Monte Carlo Simulations of Photon Emissions from the Lungs of NORMAN Voxel Phantom Help to Certify Calibration Phantom Lungs
R.J. Traub; J.C. McDonald; and T.P. Lynch (Pacific Northwest National Laboratory, Richland, Washington)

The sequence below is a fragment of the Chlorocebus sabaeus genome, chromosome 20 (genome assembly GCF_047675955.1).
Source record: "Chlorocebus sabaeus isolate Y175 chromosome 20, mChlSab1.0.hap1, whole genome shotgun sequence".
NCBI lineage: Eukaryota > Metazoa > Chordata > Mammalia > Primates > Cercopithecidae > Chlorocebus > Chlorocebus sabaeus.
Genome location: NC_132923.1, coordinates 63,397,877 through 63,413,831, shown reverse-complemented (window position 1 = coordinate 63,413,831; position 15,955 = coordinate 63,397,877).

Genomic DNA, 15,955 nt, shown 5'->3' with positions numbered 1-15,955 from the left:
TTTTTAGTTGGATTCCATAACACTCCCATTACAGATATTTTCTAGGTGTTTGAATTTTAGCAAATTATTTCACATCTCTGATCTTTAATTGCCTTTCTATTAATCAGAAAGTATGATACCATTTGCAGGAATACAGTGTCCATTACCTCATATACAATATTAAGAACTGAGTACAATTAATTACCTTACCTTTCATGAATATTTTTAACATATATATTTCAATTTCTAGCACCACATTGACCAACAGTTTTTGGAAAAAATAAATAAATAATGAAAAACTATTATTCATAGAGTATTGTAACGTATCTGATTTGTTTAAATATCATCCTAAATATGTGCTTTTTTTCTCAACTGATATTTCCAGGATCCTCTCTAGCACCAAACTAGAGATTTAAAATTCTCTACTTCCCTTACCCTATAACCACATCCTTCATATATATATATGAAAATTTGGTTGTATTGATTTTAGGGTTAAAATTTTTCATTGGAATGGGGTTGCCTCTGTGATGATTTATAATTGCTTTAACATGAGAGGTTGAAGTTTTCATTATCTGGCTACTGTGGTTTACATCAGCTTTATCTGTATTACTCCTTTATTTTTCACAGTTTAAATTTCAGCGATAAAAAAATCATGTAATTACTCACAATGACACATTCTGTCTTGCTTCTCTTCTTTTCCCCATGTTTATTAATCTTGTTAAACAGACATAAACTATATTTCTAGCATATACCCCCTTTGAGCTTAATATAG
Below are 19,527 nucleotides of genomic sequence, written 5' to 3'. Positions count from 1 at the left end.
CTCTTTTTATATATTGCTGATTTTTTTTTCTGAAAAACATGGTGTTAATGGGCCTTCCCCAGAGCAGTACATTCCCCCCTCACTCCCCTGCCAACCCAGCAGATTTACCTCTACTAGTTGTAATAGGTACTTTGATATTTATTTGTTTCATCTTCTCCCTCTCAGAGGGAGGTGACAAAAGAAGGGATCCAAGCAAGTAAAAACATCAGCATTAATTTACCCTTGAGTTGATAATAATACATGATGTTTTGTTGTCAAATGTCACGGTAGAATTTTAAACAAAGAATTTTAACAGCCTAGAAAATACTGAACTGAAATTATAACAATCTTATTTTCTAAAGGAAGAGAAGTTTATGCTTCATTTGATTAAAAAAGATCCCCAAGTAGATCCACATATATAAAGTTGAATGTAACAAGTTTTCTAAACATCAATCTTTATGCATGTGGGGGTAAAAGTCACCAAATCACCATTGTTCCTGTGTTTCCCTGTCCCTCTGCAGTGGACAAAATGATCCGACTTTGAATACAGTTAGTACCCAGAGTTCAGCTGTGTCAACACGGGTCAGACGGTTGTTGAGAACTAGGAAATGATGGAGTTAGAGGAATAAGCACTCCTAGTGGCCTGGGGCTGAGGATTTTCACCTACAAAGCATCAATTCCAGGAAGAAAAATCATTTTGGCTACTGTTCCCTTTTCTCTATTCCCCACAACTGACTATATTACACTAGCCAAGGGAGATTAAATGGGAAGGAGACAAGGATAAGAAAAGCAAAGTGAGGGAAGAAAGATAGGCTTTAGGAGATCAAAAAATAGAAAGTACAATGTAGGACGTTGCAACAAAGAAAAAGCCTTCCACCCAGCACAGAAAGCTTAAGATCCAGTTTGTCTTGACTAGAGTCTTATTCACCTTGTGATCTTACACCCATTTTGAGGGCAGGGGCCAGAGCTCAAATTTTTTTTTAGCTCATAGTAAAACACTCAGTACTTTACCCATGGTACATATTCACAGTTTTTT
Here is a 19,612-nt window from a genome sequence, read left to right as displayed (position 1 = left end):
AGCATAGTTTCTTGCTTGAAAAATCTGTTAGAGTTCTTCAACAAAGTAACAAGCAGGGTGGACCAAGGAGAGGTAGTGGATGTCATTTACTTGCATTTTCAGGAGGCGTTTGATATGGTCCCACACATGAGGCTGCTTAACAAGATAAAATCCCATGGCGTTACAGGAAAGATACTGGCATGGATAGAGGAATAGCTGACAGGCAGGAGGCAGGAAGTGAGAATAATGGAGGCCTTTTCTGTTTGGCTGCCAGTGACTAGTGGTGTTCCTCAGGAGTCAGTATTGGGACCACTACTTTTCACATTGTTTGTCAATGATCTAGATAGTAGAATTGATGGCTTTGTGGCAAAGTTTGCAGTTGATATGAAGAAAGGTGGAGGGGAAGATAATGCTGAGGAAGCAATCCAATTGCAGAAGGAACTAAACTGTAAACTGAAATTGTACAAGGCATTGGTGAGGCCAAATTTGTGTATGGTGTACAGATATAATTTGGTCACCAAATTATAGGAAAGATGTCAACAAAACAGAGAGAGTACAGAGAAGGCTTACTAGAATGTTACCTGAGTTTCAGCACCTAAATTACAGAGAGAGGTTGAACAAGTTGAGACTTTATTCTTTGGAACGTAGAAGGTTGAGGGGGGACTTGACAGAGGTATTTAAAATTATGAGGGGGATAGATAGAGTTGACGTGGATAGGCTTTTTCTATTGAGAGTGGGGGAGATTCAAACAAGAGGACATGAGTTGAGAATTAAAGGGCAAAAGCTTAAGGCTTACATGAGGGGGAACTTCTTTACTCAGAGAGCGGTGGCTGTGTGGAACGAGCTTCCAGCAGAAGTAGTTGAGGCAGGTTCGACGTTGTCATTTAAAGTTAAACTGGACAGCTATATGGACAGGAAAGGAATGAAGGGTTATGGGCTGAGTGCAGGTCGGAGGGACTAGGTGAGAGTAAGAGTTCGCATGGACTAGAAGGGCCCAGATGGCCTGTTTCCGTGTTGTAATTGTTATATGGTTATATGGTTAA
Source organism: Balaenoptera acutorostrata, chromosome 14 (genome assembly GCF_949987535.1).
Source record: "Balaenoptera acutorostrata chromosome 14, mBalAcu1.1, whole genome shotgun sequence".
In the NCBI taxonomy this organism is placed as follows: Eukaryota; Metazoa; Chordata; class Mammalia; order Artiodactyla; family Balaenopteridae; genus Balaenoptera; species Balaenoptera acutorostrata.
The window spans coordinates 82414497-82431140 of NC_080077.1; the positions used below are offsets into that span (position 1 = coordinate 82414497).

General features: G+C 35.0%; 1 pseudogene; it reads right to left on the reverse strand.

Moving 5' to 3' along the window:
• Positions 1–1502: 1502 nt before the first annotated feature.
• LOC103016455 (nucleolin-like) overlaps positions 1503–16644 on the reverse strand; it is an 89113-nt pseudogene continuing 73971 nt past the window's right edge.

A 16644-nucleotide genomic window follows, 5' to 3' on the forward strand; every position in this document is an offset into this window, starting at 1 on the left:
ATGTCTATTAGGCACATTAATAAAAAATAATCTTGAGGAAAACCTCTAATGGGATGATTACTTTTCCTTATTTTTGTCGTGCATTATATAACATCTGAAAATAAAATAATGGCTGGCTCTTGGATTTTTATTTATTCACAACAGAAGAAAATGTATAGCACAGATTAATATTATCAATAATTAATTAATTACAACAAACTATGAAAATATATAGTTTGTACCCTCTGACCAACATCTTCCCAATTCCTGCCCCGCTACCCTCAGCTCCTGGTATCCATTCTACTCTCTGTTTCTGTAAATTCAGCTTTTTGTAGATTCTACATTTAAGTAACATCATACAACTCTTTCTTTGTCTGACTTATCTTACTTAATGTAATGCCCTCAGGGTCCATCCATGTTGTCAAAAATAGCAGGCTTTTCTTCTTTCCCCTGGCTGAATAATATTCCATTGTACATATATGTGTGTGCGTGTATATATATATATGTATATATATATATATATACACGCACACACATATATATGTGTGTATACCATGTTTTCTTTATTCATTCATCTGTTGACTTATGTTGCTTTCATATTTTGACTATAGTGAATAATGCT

An ongoing difficulty associated with the manufacture of phantom lungs for chest counting systems is that the counting efficiency of in vivo detectors for the photons emitted from the lungs is dependent on the formulation of the lungs. Consequently, it is necessary to know the photon emission rate from the lungs in addition to the activity contained within the lungs. As a first step toward developing lung specific individualized calibration factors, the NORMAN voxel phantom was obtained from the National Radiological Protection Board in Britain. The phantom was implemented in the radiation transport code MCNPX 2.5e. Virtual detection efficiencies for monoenergetic photons were obtained using a combination of the NORMAN phantom and a virtual four-detector lung counting system comprised of four 38 cm2 by 30 mm thick germanium detectors. Photons originating in the phantom lungs were transported through the phantom to the sensitive volume of the detectors and detection was simulated in MCNPX with Gaussian energy broadening. Virtual counting efficiencies for nine different phantom lung materials were calculated. The influence of density on the counting efficiency was calculated and the density of artificial lung materials that would result in counting efficiencies comparable with the counting efficiency when the lungs were human lungs at a density of 0.26 g/cm3 was also computed. Phantom lungs can shrink after they have been removed from their molds and the influence of this shrinkage was calculated. The counting efficiency for photons emitted from shrunken lungs is less than that from normal phantom lungs and the reduction can be as great as 5% for 17 keV photons. Monte Carlo simulations, such as those described above, can be used to quantify the variations in photon emission from phantoms lungs of varying formulations and can be used to compute virtual calibration factors for individual phantom lungs.